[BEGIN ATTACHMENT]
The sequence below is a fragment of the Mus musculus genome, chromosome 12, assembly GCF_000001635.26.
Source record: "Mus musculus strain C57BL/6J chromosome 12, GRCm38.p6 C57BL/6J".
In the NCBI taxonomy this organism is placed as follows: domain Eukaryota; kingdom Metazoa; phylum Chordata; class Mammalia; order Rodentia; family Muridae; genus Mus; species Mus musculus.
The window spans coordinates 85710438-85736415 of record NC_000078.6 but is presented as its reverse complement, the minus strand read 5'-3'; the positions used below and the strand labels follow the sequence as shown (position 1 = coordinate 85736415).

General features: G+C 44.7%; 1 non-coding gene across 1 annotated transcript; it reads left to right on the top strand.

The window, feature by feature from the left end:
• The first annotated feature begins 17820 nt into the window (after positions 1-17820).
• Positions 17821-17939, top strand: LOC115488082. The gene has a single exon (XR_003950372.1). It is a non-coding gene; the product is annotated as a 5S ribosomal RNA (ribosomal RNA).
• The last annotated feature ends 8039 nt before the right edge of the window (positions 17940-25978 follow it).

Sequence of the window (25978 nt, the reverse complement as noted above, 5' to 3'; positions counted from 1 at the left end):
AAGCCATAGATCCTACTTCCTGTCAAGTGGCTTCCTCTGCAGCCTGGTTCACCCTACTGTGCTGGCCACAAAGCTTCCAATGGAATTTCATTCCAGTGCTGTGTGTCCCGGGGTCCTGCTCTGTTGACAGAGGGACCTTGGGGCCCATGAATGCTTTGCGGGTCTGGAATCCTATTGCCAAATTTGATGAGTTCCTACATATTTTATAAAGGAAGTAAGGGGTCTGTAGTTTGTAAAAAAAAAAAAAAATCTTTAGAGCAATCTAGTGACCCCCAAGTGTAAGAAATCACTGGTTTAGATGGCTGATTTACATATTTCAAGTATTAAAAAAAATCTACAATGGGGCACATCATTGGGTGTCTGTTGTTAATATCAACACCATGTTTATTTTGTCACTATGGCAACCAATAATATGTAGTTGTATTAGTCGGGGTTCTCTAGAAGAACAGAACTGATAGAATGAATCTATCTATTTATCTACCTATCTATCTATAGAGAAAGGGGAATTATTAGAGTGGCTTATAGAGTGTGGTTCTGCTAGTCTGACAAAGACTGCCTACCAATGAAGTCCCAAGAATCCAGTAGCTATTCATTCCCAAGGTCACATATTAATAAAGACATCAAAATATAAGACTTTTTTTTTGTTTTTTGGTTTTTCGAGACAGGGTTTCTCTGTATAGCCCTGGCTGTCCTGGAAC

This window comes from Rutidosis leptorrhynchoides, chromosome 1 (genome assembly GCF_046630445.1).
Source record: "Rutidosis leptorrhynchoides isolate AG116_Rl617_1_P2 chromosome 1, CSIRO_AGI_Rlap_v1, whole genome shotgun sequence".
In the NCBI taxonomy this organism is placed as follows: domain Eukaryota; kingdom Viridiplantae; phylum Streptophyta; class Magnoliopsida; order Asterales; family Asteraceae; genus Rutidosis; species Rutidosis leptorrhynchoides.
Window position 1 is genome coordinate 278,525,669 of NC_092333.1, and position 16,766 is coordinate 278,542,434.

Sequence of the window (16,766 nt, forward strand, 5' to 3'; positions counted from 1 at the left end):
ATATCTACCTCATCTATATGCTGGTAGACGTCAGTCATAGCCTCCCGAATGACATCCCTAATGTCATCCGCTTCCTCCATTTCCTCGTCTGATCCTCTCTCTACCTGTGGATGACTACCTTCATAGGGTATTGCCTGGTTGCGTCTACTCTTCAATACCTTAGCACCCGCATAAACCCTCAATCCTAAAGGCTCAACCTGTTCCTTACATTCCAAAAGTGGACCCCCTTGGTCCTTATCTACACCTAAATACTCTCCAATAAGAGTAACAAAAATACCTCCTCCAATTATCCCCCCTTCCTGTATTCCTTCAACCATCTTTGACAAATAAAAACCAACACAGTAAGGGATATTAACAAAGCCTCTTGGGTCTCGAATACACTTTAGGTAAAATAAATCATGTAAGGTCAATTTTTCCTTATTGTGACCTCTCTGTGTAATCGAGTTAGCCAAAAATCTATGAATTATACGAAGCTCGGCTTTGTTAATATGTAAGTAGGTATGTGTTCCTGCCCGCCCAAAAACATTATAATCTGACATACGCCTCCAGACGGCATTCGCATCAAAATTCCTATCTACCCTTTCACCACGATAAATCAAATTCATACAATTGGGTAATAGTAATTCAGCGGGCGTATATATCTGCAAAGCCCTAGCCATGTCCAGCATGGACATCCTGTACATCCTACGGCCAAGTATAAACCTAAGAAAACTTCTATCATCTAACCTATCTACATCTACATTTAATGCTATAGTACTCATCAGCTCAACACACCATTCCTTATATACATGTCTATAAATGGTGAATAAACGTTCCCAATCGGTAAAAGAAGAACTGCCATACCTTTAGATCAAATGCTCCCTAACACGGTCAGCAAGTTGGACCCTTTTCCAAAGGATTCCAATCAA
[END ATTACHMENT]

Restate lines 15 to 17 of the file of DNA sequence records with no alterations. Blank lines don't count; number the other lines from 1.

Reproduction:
Window position 1 is genome coordinate 278,525,669 of NC_092333.1, and position 16,766 is coordinate 278,542,434.

Sequence of the window (16,766 nt, forward strand, 5' to 3'; positions counted from 1 at the left end):
ATATCTACCTCATCTATATGCTGGTAGACGTCAGTCATAGCCTCCCGAATGACATCCCTAATGTCATCCGCTTCCTCCATTTCCTCGTCTGATCCTCTCTCTACCTGTGGATGACTACCTTCATAGGGTATTGCCTGGTTGCGTCTACTCTTCAATACCTTAGCACCCGCATAAACCCTCAATCCTAAAGGCTCAACCTGTTCCTTACATTCCAAAAGTGGACCCCCTTGGTCCTTATCTACACCTAAATACTCTCCAATAAGAGTAACAAAAATACCTCCTCCAATTATCCCCCCTTCCTGTATTCCTTCAACCATCTTTGACAAATAAAAACCAACACAGTAAGGGATATTAACAAAGCCTCTTGGGTCTCGAATACACTTTAGGTAAAATAAATCATGTAAGGTCAATTTTTCCTTATTGTGACCTCTCTGTGTAATCGAGTTAGCCAAAAATCTATGAATTATACGAAGCTCGGCTTTGTTAATATGTAAGTAGGTATGTGTTCCTGCCCGCCCAAAAACATTATAATCTGACATACGCCTCCAGACGGCATTCGCATCAAAATTCCTATCTACCCTTTCACCACGATAAATCAAATTCATACAATTGGGTAATAGTAATTCAGCGGGCGTATATATCTGCAAAGCCCTAGCCATGTCCAGCATGGACATCCTGTACATCCTACGGCCAAGTATAAACCTAAGAAAACTTCTATCATCTAACCTATCTACATCTACATTTAATGCTATAGTACTCATCAGCTCAACACACCATTCCTTATATACATGTCTATAAATGGTGAATAAACGTTCCCAATCGGTAAAAGAAGAACTGCCATACCTTTAGATCAAATGCTCCCTAACACGGTCAGCAAGTTGGACCCTTTTCCAAAGGATTCCAATCAA